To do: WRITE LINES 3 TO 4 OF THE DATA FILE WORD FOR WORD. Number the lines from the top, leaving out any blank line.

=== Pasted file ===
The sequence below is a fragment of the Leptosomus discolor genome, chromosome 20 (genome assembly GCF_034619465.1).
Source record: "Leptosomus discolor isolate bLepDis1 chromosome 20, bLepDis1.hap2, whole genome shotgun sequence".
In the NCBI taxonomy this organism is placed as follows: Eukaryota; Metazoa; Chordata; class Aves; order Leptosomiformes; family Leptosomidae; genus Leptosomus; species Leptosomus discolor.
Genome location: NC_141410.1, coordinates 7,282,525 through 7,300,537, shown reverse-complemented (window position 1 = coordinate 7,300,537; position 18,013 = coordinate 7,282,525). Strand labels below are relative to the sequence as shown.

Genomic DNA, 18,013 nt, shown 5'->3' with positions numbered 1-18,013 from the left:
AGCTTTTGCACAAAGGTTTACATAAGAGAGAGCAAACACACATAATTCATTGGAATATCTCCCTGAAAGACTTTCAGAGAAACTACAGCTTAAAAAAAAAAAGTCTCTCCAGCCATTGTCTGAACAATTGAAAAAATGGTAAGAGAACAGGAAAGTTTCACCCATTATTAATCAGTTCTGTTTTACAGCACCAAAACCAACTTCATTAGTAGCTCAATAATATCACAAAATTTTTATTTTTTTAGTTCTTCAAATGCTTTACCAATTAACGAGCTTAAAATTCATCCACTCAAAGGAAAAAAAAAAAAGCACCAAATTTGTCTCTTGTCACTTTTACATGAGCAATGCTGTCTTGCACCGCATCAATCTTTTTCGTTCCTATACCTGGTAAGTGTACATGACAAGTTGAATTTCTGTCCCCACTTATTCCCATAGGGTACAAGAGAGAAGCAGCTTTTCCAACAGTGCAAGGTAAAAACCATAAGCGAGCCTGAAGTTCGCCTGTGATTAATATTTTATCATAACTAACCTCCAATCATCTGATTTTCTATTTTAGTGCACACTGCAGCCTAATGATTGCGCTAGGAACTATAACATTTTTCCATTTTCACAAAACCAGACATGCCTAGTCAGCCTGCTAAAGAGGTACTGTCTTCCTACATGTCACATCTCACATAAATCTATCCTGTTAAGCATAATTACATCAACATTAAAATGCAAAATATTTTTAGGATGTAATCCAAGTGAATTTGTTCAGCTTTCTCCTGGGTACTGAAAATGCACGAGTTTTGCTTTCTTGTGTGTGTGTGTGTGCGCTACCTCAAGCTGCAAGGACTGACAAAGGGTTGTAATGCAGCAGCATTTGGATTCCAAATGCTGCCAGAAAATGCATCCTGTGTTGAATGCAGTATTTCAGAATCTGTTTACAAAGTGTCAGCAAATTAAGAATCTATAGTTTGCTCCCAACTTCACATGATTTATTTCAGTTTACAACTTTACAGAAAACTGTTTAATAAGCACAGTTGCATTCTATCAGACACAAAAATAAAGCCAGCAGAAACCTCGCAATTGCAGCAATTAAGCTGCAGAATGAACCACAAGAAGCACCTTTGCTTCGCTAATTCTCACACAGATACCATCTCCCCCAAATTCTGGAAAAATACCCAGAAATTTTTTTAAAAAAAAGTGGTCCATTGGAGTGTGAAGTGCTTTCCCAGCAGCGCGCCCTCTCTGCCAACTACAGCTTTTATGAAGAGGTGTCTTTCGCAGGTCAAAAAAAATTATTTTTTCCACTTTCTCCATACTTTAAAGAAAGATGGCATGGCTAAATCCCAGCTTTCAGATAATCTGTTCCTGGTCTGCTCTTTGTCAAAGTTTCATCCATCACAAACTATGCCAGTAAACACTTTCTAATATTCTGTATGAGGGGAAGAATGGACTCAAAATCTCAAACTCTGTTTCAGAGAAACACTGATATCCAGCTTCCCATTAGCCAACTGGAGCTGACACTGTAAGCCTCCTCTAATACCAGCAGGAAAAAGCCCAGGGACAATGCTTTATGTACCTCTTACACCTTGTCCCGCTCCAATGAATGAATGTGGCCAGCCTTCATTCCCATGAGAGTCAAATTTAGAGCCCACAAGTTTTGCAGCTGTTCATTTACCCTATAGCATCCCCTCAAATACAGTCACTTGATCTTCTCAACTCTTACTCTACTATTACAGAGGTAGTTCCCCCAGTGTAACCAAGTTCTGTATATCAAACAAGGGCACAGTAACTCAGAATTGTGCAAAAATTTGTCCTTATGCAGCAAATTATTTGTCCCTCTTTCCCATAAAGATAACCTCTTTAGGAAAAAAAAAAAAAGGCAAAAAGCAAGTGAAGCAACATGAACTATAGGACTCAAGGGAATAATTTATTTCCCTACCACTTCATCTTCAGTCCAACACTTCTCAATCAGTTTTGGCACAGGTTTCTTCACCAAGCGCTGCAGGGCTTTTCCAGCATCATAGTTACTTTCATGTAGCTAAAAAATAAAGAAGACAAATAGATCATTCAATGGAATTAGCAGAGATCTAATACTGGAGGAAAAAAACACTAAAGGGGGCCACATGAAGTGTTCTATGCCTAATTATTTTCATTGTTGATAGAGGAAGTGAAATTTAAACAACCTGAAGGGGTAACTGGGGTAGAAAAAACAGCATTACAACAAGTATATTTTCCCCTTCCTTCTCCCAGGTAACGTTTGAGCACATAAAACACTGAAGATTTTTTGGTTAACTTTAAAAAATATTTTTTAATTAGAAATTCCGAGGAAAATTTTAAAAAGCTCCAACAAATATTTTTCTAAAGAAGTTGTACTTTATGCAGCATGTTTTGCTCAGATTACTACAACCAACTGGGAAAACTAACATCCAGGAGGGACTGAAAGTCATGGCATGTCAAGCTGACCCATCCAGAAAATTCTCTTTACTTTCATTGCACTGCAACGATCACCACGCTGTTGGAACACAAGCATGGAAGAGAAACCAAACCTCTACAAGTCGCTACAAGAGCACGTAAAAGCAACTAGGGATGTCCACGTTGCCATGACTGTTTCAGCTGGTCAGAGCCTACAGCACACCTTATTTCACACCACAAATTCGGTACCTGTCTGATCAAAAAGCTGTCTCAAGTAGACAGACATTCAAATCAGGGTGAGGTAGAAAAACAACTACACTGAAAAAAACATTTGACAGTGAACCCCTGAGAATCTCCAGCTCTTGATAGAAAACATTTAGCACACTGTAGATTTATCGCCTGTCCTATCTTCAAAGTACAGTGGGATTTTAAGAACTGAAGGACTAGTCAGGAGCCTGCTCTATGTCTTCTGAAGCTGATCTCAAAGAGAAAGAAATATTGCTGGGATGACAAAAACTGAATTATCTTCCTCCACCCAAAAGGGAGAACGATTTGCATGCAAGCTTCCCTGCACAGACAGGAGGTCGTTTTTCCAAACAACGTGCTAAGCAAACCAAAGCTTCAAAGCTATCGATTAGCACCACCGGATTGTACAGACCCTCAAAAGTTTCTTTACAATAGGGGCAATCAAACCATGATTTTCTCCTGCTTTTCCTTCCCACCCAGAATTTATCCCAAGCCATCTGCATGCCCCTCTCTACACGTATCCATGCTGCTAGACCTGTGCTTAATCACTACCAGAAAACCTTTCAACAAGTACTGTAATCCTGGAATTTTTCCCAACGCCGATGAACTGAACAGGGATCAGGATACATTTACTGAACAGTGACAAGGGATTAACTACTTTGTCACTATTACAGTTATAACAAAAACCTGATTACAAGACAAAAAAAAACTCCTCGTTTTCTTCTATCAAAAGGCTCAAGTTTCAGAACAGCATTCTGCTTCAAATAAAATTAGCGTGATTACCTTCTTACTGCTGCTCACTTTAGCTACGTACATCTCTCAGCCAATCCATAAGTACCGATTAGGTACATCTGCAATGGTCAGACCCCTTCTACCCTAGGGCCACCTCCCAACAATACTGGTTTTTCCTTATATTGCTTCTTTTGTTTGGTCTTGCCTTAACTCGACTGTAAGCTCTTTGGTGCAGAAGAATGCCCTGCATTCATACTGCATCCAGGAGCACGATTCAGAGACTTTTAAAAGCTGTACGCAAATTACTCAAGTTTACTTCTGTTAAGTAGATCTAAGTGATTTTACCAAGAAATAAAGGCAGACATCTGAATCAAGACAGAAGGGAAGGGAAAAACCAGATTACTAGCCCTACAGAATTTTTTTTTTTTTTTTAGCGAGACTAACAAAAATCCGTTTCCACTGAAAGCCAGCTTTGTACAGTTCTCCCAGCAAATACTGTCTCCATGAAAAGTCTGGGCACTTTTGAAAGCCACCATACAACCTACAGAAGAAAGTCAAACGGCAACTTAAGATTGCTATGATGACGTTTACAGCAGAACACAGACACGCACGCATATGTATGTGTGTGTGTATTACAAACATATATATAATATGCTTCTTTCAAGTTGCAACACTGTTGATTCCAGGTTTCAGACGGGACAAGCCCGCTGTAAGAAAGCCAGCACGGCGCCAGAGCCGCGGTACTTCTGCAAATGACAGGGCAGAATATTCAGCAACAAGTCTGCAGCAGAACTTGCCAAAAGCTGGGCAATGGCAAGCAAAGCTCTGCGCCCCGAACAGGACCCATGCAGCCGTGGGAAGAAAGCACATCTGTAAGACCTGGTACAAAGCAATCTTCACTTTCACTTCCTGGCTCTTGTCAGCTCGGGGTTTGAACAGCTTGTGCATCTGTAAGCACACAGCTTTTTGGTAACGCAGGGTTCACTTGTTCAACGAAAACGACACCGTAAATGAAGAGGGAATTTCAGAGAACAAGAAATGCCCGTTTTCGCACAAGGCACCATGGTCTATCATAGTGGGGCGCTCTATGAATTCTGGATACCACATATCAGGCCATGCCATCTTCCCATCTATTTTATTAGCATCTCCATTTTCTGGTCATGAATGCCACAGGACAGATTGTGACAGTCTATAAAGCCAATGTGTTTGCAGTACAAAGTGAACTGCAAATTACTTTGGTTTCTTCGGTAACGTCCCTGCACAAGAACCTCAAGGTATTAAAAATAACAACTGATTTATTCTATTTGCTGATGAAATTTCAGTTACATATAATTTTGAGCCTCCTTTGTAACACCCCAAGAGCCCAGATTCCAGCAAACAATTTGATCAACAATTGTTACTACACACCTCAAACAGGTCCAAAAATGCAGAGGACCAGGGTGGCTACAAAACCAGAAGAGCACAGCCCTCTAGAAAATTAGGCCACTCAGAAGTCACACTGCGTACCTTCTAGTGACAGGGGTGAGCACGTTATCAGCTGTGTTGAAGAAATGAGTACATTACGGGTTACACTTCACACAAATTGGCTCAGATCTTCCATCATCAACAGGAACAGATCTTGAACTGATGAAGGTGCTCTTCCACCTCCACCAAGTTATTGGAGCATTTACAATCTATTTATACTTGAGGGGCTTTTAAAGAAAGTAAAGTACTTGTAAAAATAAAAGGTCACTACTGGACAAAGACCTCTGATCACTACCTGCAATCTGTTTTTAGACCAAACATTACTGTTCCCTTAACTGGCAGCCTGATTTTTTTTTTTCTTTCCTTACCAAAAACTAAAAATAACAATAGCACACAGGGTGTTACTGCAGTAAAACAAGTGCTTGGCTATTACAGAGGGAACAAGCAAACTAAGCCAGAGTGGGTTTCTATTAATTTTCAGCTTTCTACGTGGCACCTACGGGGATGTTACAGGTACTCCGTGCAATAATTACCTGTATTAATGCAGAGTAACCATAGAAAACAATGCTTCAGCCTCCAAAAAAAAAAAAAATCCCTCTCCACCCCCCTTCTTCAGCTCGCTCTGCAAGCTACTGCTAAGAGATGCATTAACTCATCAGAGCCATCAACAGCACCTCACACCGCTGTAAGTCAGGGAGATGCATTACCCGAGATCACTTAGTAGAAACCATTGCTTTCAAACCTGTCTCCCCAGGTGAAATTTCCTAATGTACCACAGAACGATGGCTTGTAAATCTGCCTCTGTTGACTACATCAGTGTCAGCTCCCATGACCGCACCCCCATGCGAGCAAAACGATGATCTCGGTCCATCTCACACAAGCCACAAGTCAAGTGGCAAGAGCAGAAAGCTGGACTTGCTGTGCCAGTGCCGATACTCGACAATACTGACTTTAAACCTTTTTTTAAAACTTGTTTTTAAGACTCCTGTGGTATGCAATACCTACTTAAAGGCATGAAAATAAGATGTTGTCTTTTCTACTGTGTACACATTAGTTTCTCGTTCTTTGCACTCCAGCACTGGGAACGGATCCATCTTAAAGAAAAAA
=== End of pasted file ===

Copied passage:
In the NCBI taxonomy this organism is placed as follows: Eukaryota; Metazoa; Chordata; class Aves; order Leptosomiformes; family Leptosomidae; genus Leptosomus; species Leptosomus discolor.
Genome location: NC_141410.1, coordinates 7,282,525 through 7,300,537, shown reverse-complemented (window position 1 = coordinate 7,300,537; position 18,013 = coordinate 7,282,525). Strand labels below are relative to the sequence as shown.